Record numbers of low paid workers to get above inflation pay increase

Low Pay Commission

March 29
08:54 2018

  • National Living Wage and Minimum Wage rises on 1 April will mean real-terms pay increases for minimum wage workers.
  • 2.5 million workers are set to be paid one of the minimum wage rates up from 2 million.
  • Sunday will see the largest minimum wage increases in a decade for young workers.

The National Living Wage the statutory minimum wage for workers aged 25 and over will increase by 4.4% to 7.83 on Sunday 1 April. This increase keeps it on track to reach 60% of median earnings by 2020. The LPCs latest projection puts the NLW at 8.62 in 2020.

Bryan Sanderson, Chair of the Low Pay Commission, said:

This new analysis shows that the minimum wage is an important force in helping those on low wages. More workers than ever before will see a real increase to their pay, as up to 2.5 million workers will benefit from these increases.

The NMW and more recently NLW have supported the earnings of the low-paid, meaning their pay has grown in real terms since the recession, while earnings higher up the distribution are yet to recover. The biggest rise in the minimum wages for 18-24 year olds for a decade will mean they benefit too.

Over the last 10 years, increases in the minimum wage have meant that workers at the bottom of the pay distribution have seen real-terms hourly pay increases of up to 10%. Despite higher inflation over the last 18 months, this trend has continued because of large increases in the NLW. For those paid more each hour, earnings have yet to recover to pre-recession levels.

Young workers on the age-related minimum wages will also see above-inflation pay rises. The increases in the rates for 21-24 and 18-20 year olds will be the largest in a decade, rising by 4.7% and 5.4% respectively.

In total, up to 2.5 million workers (9.1% of all workers) will benefit from the minimum wage increases. 2.1 million of these will be workers aged 25 and over who are paid the NLW. Minimum wage coverage is set to top 3 million by 2020.

Coverage will rise across a range of occupations, with people working in hair and beauty most likely to be paid the minimum wage (up to 40%). The largest number of minimum wage workers will be employed in retail (475,000 in April 2018), hospitality (290,000), and cleaning and maintenance (275,000). These occupations are predicted to have coverage between 30% and 40% in 2018.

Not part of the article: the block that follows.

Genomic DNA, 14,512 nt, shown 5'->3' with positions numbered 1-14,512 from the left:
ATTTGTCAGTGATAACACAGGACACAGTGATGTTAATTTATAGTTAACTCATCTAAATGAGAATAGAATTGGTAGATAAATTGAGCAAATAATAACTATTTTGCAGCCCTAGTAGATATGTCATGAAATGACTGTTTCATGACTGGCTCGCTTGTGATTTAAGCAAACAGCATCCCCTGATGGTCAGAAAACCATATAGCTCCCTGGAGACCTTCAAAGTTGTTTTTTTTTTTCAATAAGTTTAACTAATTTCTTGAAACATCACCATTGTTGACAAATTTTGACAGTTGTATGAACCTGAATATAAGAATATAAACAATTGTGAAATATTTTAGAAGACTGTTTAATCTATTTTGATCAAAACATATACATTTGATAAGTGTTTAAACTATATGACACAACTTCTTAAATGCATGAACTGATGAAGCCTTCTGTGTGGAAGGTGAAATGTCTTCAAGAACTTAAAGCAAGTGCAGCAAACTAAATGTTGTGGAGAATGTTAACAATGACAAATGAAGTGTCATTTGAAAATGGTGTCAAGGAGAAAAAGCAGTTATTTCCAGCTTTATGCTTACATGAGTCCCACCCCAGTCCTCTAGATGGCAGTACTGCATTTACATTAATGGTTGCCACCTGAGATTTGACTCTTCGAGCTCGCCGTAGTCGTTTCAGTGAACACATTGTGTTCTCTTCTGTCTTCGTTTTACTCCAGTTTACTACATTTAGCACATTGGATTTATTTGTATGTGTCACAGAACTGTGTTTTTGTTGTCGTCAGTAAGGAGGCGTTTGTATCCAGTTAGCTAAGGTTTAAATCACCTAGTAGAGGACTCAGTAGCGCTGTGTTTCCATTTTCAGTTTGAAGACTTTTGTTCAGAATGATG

With the 2018 upratings, coverage of the minimum wage will range from 5.2% in London to 14.2% in Northern Ireland. The South East and Scotland will have coverage well below the UK average (9.1%), while in most English regions, and Wales, between 9% and 12% of workers will be paid a minimum wage rate. Full region, nation and local authority data is attached to this release.

In our 2017 Report, we said that most employers had successfully managed with the increased cost of the NLW since its introduction in 2016. A wider range of sectors told us that there will be concern over its affordability by 2020, though. Unions, on the other hand, thought increases would be manageable and would bring benefits to workers and the UK economy.

National Minimum Wage rates

Minimum Wage rate Current rate (hourly) Rate from 1 April 2018
National Living Wage 7.50 7.83
21-24 Year Old Rate 7.05 7.38
18-20 Year Old Rate 5.60 5.90
16-17 Year Old Rate 4.05 4.20
Apprentice Rate 3.50 3.70
Accommodation offset 6.40 7.00


  1. The Low Pay Commission is the independent body that advises the Government on the rates of the minimum wage, including the National Living Wage.

  2. In 2017, the LPCs remit, which is set by the Government, was to recommend rates for the NLW such that it will reach 60% of median earnings by 2020, subject to sustained economic growth. For the other rates, the LPC was asked to recommend increases to help as many low-paid workers as possible, without damaging their employment prospects.

  3. All the rate increases on 1 April 2018 follow the LPCs recommendations, made in our 2017 report.

  4. Rates for workers aged under 25, and apprentices, are lower than the NLW in reflection of lower average earnings and higher unemployment rates. International evidence also suggests that younger workers are more exposed to employment risks arising from the pay floor than older workers. Unlike the NLW (where some consequences for employment have been accepted by the Government), the LPCs remit requires us to set the other rates as high as possible without causing damage to jobs and hours.

  5. The National Living Wage is different from the UK Living Wage and the London Living Wage. Differences include that: the UK Living Wage and the London Living Wage are voluntary pay benchmarks that employers can sign up to if they wish, not legally binding requirements; the hourly rate of the UK Living Wage and London Living Wage is based on an attempt to measure need, whereas the National Living Wage is based on a target relationship between its level and average pay; the UK Living Wage and London Living Wage apply to workers aged 18 and over, the National Living Wage to workers aged 25 and over. The Low Pay Commission has no role in the UK Living Wage or the London Living Wage.

  6. The LPC recently launched its 2018 written consultation. The LPC is gathering evidence to support our recommendations for rates to apply from April 2019. Full details are available here.

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